Heathrow’s losses from the Covid-19 pandemic have hit £3.4 billion.
The west London airport said it is continuing to lose money despite reducing its operating costs by more than 30%.
But it insisted it has the “financial strength” to survive “until the market recovers”, with £4.1 billion of cash.
Some 10.2 million passengers travelled through Heathrow in the first nine months of the year, compared with 19.0 million during the same period in 2020.
Proposals announced by the Civil Aviation Authority (CAA) last week to allow the airport to increase passenger charges by up to 76% “do not go far enough to ensure financeability”, Heathrow claimed.
The CAA is planning to raise the cap on the average charge per passenger over the next five years to between £24.50 and £34.40.
Heathrow had called for the range to be between £32 and £43. The current average charge is £19.60.
The airport’s chief executive John Holland-Kaye said: “We are on the cusp of a recovery which will unleash pent-up demand, create new quality jobs and see Britain’s trade roar back to life – but it risks a hard landing unless secured for the long-haul.
“To do that, we need continued focus on the global vaccination programme so that borders can reopen without testing; we need a fair financial settlement from the CAA to sustain service and resilience after 15 years of negative real returns for investors; and we need a progressively increasing global mandate for sustainable aviation fuels so that we can protect the benefits of aviation in a world without carbon.”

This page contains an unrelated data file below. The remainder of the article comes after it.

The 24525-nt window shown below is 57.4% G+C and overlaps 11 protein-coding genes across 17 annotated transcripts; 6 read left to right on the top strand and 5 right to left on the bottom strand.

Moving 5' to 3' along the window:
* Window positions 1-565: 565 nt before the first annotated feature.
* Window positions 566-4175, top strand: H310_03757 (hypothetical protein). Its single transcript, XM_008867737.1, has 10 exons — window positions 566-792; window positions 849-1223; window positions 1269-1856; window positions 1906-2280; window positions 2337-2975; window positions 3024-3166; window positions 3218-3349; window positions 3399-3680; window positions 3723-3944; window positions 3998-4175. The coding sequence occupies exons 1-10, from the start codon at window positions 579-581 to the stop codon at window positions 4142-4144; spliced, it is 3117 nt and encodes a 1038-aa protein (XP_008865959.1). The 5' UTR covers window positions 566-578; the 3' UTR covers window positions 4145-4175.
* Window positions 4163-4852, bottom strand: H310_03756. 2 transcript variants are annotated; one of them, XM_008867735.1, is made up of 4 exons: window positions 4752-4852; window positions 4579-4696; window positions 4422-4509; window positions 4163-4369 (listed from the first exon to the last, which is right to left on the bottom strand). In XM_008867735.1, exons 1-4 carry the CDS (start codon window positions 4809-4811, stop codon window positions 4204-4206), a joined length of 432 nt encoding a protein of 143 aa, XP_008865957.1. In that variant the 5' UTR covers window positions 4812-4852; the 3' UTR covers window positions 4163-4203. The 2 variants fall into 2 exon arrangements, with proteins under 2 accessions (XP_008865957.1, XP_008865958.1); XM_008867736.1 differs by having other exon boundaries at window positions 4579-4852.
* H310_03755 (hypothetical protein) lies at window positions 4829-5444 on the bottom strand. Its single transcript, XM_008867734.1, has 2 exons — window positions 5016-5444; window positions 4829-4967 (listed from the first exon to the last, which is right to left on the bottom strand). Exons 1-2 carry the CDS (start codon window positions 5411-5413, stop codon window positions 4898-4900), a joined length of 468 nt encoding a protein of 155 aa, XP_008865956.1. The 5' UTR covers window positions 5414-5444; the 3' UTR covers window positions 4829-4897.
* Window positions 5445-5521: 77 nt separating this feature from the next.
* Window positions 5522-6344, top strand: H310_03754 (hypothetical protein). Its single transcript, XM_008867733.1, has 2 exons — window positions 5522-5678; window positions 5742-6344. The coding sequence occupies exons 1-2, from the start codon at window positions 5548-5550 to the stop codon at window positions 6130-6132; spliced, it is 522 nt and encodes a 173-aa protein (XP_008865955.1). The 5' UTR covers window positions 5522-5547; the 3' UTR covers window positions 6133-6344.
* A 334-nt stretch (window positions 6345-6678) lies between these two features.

Mr Holland-Kaye told the PA news agency that passenger numbers are at “around 45% of our pre-pandemic levels”, and he expects it will take another five years for demand to return to what it was in 2019.
He said: “We don’t think we’ll get back to pre-pandemic passenger levels until 2026.
“But we’ll have to put a lot of the costs back in before then.”
He added: “We are seeing steady growth coming through, and so we’ve taken a view on the market and we’re starting to invest ahead of the recovery.
“Having really tightened down on our costs in the last 18 months, you’ll see us now starting to invest in bringing people back, recruiting people again and getting ready for the growth ahead of us.”
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